Time to consider a ban on mobile phones in Hong Kong’s courtrooms says legal scholar, but only for members of the public who come to watch
Legal scholar Eric Cheung suggests it is time for action after several high-profile incidents in the city’s courts
Hong Kong’s judges should consider taking action to keep mobile phones in people’s pockets while they are in the city’s courts, but a complete ban would be overdoing it, a legal scholar has suggested.
A criminal lawyer also argued against a total ban, and said it could hinder legal work during a trial, however a partial ban on citizens using their phones could be justified.
Speaking at RTHK’s City Forum on Sunday, Eric Cheung Tat-ming, principal lecturer at the University of Hong Kong’s law school, said the main issue was that the court seemingly lacked the experience in how to deal with incidents of mobile phone use by the public.
In one of the more high-profile cases, the judiciary received a photo showing at least four of the nine jurors sitting in a Mong Kok riot hearing. During the trial, one mainlander is believed to have taken a picture in the courtroom and posted it to a social media app. However, the person was not charged.
Hong Kong courts permit members of the public to bring their phones with them while attending a hearing, however it is illegal to take a picture inside the city’s courtrooms and court buildings, with judges able to issue fines. Those responsible can also be charged with contempt of court in severe cases.
While Cheung said such acts should be taken seriously because they can threaten the system of a jury trial, he warned against a complete ban.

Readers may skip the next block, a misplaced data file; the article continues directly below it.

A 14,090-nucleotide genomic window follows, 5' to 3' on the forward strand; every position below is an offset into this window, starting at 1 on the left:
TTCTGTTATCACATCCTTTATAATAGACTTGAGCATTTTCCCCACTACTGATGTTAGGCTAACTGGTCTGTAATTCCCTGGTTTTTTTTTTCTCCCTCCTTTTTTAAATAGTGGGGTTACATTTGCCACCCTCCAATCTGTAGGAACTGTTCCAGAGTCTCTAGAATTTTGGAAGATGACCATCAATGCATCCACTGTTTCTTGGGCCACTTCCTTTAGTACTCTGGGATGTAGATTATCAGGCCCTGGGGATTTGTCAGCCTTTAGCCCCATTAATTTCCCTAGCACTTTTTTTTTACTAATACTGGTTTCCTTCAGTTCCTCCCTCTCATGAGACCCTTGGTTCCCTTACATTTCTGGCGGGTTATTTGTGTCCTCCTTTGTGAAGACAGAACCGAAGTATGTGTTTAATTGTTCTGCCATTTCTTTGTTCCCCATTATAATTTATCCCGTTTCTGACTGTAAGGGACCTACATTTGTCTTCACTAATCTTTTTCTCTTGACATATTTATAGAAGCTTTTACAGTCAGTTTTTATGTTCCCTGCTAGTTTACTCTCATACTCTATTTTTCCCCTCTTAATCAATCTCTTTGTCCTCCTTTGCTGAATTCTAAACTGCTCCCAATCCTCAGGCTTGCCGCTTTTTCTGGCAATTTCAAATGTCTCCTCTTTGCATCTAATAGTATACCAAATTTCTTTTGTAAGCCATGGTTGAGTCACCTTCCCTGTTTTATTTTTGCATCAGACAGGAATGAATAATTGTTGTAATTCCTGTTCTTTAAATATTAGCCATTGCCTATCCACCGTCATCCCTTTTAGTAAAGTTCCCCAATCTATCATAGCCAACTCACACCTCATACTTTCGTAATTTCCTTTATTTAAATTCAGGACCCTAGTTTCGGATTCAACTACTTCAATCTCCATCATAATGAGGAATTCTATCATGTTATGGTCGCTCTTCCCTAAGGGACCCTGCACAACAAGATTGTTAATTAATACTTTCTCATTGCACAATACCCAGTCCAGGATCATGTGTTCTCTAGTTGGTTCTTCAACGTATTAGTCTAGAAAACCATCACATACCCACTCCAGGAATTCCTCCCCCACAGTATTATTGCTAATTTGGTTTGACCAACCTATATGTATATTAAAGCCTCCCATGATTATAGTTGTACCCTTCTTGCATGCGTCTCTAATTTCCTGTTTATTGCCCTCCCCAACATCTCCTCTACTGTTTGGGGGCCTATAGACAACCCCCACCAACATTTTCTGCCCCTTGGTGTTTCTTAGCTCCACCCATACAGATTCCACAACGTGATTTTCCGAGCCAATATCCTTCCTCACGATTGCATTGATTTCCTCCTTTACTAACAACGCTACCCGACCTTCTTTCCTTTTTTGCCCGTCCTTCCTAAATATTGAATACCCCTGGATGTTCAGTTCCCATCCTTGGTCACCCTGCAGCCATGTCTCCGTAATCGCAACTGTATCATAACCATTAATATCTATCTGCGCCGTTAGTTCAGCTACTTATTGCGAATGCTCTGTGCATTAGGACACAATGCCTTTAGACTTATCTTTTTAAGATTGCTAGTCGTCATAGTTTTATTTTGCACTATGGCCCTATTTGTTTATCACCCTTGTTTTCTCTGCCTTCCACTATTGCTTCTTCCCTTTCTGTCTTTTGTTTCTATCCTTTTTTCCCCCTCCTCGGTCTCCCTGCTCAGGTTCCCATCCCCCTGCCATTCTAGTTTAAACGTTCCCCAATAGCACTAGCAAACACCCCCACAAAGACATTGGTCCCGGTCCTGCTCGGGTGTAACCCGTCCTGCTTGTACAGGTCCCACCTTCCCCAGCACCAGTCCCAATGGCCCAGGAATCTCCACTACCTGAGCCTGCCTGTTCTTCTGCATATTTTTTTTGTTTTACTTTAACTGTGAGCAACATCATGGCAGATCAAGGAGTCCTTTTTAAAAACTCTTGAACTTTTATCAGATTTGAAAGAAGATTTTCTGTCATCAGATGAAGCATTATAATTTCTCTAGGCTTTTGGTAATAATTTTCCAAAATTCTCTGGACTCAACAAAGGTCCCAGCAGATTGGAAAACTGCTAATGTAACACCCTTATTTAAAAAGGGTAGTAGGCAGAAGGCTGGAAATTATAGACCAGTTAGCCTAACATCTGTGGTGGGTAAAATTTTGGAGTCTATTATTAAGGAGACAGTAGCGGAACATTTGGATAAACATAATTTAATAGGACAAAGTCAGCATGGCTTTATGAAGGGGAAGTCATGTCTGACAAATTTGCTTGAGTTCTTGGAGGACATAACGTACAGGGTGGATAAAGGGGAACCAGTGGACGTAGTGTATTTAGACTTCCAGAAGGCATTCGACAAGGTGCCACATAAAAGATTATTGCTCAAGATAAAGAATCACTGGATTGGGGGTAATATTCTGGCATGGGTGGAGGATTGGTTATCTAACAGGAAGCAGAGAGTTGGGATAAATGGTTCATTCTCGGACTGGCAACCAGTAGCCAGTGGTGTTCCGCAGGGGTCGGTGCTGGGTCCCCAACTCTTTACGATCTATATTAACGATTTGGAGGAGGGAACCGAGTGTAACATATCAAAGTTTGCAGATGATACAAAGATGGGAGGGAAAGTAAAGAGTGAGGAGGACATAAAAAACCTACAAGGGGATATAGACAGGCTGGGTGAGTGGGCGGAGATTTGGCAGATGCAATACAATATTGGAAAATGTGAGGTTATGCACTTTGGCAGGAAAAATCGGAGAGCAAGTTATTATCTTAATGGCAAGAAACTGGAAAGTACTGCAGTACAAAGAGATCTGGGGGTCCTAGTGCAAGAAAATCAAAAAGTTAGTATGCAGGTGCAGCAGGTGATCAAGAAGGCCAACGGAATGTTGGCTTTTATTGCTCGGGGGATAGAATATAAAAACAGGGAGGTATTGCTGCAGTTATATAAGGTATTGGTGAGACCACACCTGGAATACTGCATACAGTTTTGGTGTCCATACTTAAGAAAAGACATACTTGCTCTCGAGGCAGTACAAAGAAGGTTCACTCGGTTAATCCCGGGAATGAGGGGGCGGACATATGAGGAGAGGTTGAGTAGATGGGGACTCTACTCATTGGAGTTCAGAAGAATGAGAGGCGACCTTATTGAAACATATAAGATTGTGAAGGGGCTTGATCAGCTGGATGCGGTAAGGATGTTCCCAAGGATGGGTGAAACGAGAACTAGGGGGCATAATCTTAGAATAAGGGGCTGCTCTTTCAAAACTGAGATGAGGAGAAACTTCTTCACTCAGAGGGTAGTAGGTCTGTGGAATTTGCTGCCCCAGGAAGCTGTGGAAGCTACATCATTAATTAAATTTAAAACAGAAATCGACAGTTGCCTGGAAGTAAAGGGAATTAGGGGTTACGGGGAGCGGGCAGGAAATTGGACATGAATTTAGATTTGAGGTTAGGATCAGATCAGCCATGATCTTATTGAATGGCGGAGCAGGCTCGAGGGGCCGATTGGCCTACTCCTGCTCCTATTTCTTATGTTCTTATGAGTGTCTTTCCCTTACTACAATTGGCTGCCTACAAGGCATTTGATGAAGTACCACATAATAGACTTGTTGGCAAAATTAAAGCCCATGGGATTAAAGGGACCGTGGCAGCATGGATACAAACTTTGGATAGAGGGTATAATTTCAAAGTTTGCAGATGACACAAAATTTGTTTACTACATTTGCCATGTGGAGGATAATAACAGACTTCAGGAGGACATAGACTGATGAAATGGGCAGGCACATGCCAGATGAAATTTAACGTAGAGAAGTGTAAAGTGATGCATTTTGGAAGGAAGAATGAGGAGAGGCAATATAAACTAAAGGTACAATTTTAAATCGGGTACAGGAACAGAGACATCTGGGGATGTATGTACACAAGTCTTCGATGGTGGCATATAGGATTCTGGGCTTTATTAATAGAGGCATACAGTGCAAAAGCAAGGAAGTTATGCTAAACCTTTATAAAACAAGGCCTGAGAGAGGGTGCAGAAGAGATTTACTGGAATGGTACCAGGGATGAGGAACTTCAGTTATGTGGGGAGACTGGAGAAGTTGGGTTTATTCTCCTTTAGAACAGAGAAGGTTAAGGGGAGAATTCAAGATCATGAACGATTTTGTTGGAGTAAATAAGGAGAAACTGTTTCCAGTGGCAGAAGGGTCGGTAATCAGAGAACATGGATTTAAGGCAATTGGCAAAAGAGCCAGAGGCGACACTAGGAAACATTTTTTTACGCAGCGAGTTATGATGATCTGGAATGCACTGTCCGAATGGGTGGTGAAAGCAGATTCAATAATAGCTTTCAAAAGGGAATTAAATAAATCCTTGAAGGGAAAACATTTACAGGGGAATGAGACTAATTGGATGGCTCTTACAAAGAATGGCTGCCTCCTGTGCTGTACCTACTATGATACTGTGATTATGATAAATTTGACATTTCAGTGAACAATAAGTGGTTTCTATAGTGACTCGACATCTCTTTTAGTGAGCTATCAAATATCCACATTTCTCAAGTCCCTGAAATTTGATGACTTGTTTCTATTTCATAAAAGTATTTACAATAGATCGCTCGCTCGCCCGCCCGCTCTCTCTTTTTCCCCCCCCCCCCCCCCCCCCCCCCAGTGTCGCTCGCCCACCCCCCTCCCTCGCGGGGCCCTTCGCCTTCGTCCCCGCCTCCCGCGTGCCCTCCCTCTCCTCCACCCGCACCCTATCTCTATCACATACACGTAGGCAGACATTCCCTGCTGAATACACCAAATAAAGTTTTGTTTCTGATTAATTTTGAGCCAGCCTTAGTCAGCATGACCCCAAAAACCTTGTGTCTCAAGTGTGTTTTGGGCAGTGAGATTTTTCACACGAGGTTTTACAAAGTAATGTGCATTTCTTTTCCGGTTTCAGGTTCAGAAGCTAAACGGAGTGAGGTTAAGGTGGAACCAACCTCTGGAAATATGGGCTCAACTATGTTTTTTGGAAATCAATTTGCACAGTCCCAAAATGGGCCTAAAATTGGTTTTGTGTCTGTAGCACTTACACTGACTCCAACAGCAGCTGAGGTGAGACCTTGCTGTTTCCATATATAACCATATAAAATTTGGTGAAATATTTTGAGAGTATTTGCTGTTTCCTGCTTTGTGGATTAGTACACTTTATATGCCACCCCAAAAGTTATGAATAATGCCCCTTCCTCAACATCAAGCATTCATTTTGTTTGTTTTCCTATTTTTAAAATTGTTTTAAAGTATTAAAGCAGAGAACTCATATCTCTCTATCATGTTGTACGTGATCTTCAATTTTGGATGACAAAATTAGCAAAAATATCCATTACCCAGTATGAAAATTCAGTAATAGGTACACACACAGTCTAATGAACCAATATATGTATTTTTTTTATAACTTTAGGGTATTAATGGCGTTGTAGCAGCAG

“Our legal system underpins an open court system, so if one cannot even bring their phones to court, it could deter one attending court hearings,” he said.
Instead, he suggested stopping people not involved in the trial from using their phones in “politically sensitive” cases, because in most court cases there would normally be little incentive to take pictures.
The lecturer said it was more a matter of public education, and people should be warned about the consequences of taking photographs of a jury.
Similar offences in Britain have seen the perpetrators jailed for a year.
Barrister and New People’s Party lawmaker Eunice Yung Hoi-yan said that mobile phones should be banned when both the prosecution and defence agreed that there was a need to do so.
Criminal lawyer Kenneth Ng Hung Sui, the sector’s representative in the judiciary’s Criminal Court Users’ Committee, believes mobile phone restrictions should be placed on people watching a trial, but not on those actively involved in the court’s business.
“It was legal to text, but it’s hard to tell if one is pointing a phone and taking a picture,” Ng said. “Even if a person is not, its very hard to monitor each and every time.
“Lawyers have a duty to handle the cases, that’s their job. Citizens have a choice whether to hear a case.”
Demosisto chairman Ivan Lam Long-yin, who has gone through appeals in High Court for past protests, said it was simply a matter of security guards acting when the need arose.
“It sounds like citizens have more awareness than the guards, which is simply amazing,” he said.